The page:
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Selling VULs in a Volatile Market

Choose the path to success by targeting sales, offering flexible products and conducting thorough risk assessments.

By Robert O’Connor

Fueled by the growth of an equity culture and widespread wealth creation, variable universal life (VUL) insurance has become one of the biggest success stories in recent years. Although insurance companies began selling variable products in the 1980s, it took an explosion of consumer interest in mutual funds over the last five years to open up the VUL market. From a relatively small base in the mid-1990s, VUL now accounts for almost half of all new premium income.

Double attraction
VUL offers a double attraction for customers. It allows them to obtain life coverage while building stakes in the investment markets. "There are more and more individuals," says Roger H. Morris, CLU, ChFC, owner of R.H. Morris Insurance and Financial Services in Irvine, Calif., "who are willing to take the risk of investments in their life insurance program from a long-term planning standpoint."

"Business is good," adds David B. Malkin, CLU, ChFC, president of New Jersey Life and Casualty Associates, a financial services firm in Livingston, N.J. "What's driving it is planning. I don't mean insurance planning. I mean estate planning, succession planning and distribution planning from qualified plans."

Ben Wolzenski, FSA, CLU, executive vice president of product and corporate strategies for General American Life Insurance Company in St. Louis, estimates that VUL is now generating 40 to 50 percent of new life premium revenue. Wolzenski says that the emergence of the VUL market in the U.S. "has been the result of more and more individuals becoming familiar with the stock market through their 401(k) plans or through the ownership of mutual funds."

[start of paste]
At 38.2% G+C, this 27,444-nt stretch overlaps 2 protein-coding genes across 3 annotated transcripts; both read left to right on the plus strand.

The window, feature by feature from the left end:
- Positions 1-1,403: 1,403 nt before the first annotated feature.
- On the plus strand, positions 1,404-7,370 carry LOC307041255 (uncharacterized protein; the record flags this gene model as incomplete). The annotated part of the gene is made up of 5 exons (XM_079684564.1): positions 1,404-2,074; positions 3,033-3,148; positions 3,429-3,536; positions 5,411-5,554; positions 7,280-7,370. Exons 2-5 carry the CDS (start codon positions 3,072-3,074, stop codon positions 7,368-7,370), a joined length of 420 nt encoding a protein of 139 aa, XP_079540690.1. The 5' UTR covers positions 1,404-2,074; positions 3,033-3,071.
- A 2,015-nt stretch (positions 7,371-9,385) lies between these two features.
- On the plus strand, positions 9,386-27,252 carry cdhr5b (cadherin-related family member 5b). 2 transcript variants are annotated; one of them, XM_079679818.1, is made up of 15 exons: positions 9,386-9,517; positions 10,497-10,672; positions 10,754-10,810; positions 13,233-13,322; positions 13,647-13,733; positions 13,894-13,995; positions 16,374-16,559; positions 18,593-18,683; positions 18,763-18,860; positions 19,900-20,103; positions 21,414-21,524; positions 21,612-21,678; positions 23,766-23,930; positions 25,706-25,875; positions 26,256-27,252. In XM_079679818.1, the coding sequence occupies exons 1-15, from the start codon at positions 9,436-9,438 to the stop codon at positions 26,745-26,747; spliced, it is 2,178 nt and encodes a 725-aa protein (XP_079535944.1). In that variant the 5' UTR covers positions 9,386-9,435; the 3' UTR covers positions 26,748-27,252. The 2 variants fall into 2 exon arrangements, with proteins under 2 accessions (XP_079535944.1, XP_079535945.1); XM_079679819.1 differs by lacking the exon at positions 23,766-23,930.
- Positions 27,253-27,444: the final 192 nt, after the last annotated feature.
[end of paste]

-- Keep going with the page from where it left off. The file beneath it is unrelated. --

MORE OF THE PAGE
VUL issues
But there is disquiet about VUL among some advisors, who are concerned about its dependence on a stock market that can be volatile. VUL sales across the industry were down by about 8 percent in the second quarter of this year, compared to the same period in 2000. This was the first such decline in six years. The dip has been blamed largely on the poor performance of the stock market in recent months.

Wolzenski believes it is important to have some perspective about the tapering off of VUL sales this year. "The extraordinary bull market of '97, '98 and '99 probably caused variable sales to go up faster than they otherwise would have," he says. "They went from about 20 percent to 45 percent."

Morris, a New York Life agent, agrees that the downturn in the stock market has had a negative effect on VUL sales. He says that there has been particular concern from customers who are relatively new to the market and who might tend to focus on short-term results. However, he expects such concerns to ease as people adjust to a longer-term view.